Last week, the US Dollar made its biggest gain for two and a half months following the sell-off in the stock markets, in particular the Nasdaq (which is tech-led). There was no significant trigger for the sell-off, but commentators have rationalized the long winning streak and potential fears of a second wave of COVID-19. In the meantime, economic data was closely watched from the US for several reasons, including growth momentum, the upcoming presidential election in November and COVID. The headline figure for the week was the US labour data which came out stronger than expected. The headline non-farm payrolls hit expectations of 1.37m, whilst unemployment moved lower and average earnings edged higher. These numbers are likely to help President Trump.
Closer to home, tensions between the UK and the EU don’t seem to be easing. The Prime Minister’s office is reported to only see a 30-40% chance of a post-Brexit trade deal being agreed with the EU before the end of 2020. Currently, at the time of writing, peer to peer betting exchange Smarkets have the odds of no-deal emerging between the UK and EU before the end of 2020 at circa 60%. Over the weekend further tensions have been cited as Chief Negotiator Frost warned that the EU stance may limit the progress that could be made in the talks which resume on Tuesday. In addition, there are reports of new UK legislation which would over-ride the withdrawal agreement of Northern Ireland which may increase tensions sharply.
The Euro weakened last week after reports emerged through various outlets that the ECB was becoming increasingly uncomfortable with the currency’s value. HSBC has said the European Central Bank (ECB) will become increasingly uncomfortable with the Euro’s strength and could seek to curtail it in the future. As a result, all eyes will be on the ECB this week when they meet for suggestions on how it will want to move forward with the policy.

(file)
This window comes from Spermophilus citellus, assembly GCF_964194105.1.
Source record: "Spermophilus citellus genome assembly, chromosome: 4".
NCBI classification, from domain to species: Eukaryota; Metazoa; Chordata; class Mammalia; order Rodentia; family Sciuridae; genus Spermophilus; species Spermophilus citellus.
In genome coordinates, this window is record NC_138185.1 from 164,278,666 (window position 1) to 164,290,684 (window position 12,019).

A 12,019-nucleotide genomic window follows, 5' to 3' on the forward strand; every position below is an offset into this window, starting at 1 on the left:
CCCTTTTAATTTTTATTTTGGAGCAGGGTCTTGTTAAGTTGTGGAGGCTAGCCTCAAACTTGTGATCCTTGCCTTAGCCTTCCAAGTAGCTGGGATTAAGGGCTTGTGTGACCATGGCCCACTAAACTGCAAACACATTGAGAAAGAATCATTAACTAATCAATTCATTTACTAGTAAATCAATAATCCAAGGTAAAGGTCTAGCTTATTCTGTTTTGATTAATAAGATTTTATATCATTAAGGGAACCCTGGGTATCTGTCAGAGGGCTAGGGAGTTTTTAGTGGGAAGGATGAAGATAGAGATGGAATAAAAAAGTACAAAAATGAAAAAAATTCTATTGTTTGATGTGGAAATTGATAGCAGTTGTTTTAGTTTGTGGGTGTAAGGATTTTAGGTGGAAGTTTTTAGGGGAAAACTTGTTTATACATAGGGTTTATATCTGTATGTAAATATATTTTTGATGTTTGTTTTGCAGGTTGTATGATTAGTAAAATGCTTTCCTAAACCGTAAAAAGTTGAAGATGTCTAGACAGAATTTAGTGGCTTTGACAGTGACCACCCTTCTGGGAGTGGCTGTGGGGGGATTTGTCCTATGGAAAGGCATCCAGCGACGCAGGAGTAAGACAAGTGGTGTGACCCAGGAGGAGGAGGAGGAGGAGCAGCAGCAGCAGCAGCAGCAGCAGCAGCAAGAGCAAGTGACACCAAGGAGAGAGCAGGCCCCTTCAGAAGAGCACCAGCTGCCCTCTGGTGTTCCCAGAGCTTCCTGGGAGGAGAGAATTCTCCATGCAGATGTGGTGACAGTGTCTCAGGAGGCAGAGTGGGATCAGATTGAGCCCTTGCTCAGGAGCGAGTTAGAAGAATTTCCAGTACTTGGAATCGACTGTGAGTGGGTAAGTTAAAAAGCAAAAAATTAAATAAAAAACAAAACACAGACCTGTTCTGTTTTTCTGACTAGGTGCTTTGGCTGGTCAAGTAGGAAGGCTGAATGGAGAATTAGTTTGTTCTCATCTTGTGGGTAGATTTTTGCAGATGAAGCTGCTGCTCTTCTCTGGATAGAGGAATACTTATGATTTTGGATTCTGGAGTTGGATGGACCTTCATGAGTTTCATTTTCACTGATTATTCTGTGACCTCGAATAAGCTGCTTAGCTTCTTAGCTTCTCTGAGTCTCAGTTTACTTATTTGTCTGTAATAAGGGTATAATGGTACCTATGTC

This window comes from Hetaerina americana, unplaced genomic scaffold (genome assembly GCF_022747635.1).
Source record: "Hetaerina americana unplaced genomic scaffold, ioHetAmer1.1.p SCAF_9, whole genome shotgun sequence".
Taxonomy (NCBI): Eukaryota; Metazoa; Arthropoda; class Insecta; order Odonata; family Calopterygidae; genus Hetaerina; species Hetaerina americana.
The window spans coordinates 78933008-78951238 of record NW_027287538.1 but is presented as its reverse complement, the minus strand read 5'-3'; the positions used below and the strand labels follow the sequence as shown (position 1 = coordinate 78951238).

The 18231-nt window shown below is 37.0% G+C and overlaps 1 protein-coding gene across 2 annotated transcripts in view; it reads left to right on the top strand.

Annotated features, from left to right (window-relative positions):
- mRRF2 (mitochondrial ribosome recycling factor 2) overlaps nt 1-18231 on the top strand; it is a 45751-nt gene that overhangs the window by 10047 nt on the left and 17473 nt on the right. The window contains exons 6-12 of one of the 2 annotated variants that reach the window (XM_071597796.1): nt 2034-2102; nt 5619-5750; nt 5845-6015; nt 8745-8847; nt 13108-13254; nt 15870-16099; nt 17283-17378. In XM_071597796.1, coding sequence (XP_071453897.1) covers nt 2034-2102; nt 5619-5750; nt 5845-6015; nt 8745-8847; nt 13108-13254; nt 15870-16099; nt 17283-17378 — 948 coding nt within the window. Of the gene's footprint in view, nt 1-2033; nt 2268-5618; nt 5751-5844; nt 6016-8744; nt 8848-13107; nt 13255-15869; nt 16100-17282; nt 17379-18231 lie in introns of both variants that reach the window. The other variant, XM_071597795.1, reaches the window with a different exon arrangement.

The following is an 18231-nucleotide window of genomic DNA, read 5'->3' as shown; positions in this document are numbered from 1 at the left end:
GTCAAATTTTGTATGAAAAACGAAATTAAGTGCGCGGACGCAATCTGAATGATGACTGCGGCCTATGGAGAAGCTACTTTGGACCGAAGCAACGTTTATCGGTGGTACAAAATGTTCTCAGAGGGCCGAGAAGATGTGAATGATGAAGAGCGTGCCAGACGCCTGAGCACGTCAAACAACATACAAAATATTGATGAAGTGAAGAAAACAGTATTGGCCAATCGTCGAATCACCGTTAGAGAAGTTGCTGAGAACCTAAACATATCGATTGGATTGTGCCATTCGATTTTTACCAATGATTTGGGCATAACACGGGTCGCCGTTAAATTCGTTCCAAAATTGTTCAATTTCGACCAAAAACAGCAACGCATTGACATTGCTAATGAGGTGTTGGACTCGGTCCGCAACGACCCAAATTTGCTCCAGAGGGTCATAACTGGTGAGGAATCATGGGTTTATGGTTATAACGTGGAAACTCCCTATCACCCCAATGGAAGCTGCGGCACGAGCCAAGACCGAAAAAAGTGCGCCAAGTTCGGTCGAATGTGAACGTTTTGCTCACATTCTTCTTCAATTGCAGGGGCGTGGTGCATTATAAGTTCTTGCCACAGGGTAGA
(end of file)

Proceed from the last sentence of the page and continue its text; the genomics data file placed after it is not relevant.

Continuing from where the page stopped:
As mentioned, the ECB meeting will be a big focus for the market. Meanwhile, the next formal round of talks between the EU and UK are due to take place in London next week and introduce event risk for Sterling.
- German Industrial Production
- Halifax UK house price index
With growth data in the Eurozone starting to look questionable, the market will focus on the largest economy, Germany, for directional signs of growth.
Following on from the Nationwide UK house price index posting its biggest rise since 2004, the market will focus on the Halifax house price index to see if this trend is echoed.
- UK BRC sales monitor
- EUR employment change
- US Consumer Credit
Retails sales in the UK have been promising since the easing of restrictions with the headline figure showing a growth of 3.6% last month. The British Retail Consortium sales monitor will compare the UK position on an annualised basis whilst also adding some additional colour from the sector. Whilst the monthly sales figures have been promising, the looming concern over the end of furlough may start to bite and raise concern in the retail sector. In the Eurozone, the headline employment figure for is set for release whilst the US consumer credit figures hit the wires.
- US JOLTS Job Openings
Following on from last week’s promising labour data the market will be interested to see if support data continues to echo this positive trend.
- ECB Meeting
- US weekly jobless claims
- US producer price index
Last week, the single currency started the week on a high breaching the psychological level briefly. However, after comments surrounding the concerns about the ECB being uneasy over the strength of the Euro, its strength soon started to fade. The market will look in particular to the statement from the ECB as it is very unlikely that policy will remain unchanged. There may be some tweaks to the forecasts, given the stronger Euro as well as higher oil prices but also as a result of some softer data.
- UK monthly GDP
- UK Industrial and Manufacturing production
- US Consumer Price index
- Eurogroup meeting
UK monthly GDP was positive in contrast to what we saw in Q2. With a solid bounce back in Q3 expected the market continues to focus on the monthly reading to gain a handle on how the recovery continues to advance. In addition, UK industrial and manufacturing production are set for release. Eurogroup meetings for European finance ministers begin and continues into Saturday.
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